Health care providers are increasingly relying on technology to market, communicate with and otherwise provide services to their community, such as information about services provided on the website, patient portals, check-in kiosks and mobile applications. In using technology to communicate with patients and the larger community, it is important to remember the importance of accessibility of public-facing technology used to provide services, especially websites. Failure to incorporate accessibility measures in public-facing technology can unintentionally exclude individuals with disabilities by making it difficult or impossible for those individuals to use that technology. This not only makes the technology less effective; it violates the law. Failure to comply with technology accessibility obligations can place non-compliant health care providers at risk of losing federal funding. Furthermore, in addition to the importance of ensuring patients have access to online and other technology-based services, we are seeing increased litigation from private plaintiffs, especially in Florida and New York, seeking private damages from this failure to comply with legal requirements.
Generally, claims related to technology inaccessibility are rooted in the concept that an individual was denied services offered by a health care provider, and thus discriminated against in violation of law because the individual was unable to access services provided on a website, mobile application or other technology-based service offering. Claims can arise when a health care provider uses an online payment portal that is not compatible with screen-reader software used for individuals who are visually impaired or when educational videos about procedures are not closed captioned, potentially excluding individuals who are hearing-impaired.
Entities that accept federal financial assistance and places of public accommodation, like most health care providers, have obligations to make programs, activities and services, including those that are technology-based, equally available to individuals with disabilities. Such obligations stem from:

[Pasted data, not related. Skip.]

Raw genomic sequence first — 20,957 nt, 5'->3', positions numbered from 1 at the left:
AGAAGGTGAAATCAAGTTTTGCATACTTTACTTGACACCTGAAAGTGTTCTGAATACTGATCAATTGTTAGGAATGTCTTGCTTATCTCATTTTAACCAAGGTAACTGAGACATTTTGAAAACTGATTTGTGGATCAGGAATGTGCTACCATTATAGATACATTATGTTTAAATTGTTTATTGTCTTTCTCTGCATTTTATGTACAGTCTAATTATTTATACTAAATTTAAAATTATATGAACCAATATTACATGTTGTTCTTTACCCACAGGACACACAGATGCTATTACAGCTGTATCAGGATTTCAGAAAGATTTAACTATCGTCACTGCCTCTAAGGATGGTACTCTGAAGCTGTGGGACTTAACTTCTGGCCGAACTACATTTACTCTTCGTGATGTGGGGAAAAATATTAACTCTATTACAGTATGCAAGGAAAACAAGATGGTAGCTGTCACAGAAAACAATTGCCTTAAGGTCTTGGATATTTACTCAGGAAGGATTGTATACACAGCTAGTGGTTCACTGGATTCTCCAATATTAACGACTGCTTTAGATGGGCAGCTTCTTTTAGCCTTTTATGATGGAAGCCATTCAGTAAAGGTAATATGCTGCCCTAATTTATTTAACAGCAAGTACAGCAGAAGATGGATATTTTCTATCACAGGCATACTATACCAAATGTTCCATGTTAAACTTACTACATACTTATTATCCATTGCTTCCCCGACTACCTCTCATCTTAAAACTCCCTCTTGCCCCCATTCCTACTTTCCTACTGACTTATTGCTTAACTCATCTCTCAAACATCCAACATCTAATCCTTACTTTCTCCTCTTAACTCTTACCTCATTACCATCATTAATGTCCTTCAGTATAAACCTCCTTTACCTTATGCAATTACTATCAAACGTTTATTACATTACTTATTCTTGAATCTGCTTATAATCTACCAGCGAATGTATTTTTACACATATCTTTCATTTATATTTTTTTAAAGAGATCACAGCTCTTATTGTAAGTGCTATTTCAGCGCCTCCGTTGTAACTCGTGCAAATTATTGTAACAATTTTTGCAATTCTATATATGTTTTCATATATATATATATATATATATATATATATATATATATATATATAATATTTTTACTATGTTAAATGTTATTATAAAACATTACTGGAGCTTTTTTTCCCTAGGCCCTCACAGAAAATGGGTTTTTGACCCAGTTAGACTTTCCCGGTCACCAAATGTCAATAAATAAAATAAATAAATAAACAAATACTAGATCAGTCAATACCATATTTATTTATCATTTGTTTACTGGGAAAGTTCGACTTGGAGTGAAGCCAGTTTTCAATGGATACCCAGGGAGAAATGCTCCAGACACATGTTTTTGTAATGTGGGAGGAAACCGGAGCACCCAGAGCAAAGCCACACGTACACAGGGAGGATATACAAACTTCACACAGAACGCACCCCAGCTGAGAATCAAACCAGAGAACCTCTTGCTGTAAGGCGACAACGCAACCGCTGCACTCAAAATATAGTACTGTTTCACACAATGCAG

- Section 1557 of the Affordable Care Act (“Section 1557”);
- Section 504 of the Rehabilitation Act of 1973 (“Section 504”);
- Americans with Disabilities Act (“ADA”); and
- State anti-discrimination laws.
While each of these laws uses slightly different standards and applies based on slightly different criteria, they all have one thing in common – they require entities that either offer goods or services to the public, that are considered places of public accommodation, or that receive public funding, ensure that individuals with disabilities are not discriminated against in accessing those good and services.
Although these laws do not dictate the exact criteria by which services offered through technology, like a website, are determined to be “accessible,” the Web Content Accessibility Standards (“WCAG”), voluntary international guidelines developed by the Website Accessibility Initiative of the World Wide Web Consortium, have emerged as the leading voluntary technical standard. Conformance with WCAG 2.0 AA has been strongly encouraged by the Department of Health and Human Services (“HHS”), and WCAG 2.0 AA has also been cited by the Department of Justice (“DOJ”) in consent decrees related to accessibility issues. Although at one point DOJ was expected to define standards for website accessibility, DOJ recently indicated that it will not define a standard for website accessibility and requested that Congress take up this effort. WCAG recently released a new standard, WCAG 2.1, although there has not yet been a significant shift to the WCAG 2.1 standard. Importantly, compliance with a particular WCAG standard is not a guarantee that a website or other technology is accessible to an individual. The test will be whether the inability of an individual with a disability to access services provided via technology was discrimination under Section 1557, the ADA or Section 504, or any applicable state law.
Additional Compliance Considerations
Health care providers should consider the following with respect to their obligations to ensure their website designs and technology-based services offered to the community are accessible:
- Evaluate your existing accessibility policies and procedures to determine what revisions need to be made to incorporate technology-based accessibility.
- Incorporate Section 1557, Section 504, ADA and any state law compliance requirements in procurement processes to ensure that accessibility is given due consideration when making relevant technology-based purchases. This should include making certain that vendors are speaking with the right internal person regarding accessibility when these issues arise during the procurement process.
- Evaluate the website and other technology-based services offered to patients and the public to determine whether technology-based services need to be reformatted to meet WCAG standards.
- Think of services offered online as a part of the entire interaction between the patient and the health care provider. In many cases, the relationship with a health care provider now starts with the website or a mobile application, not at the registration desk.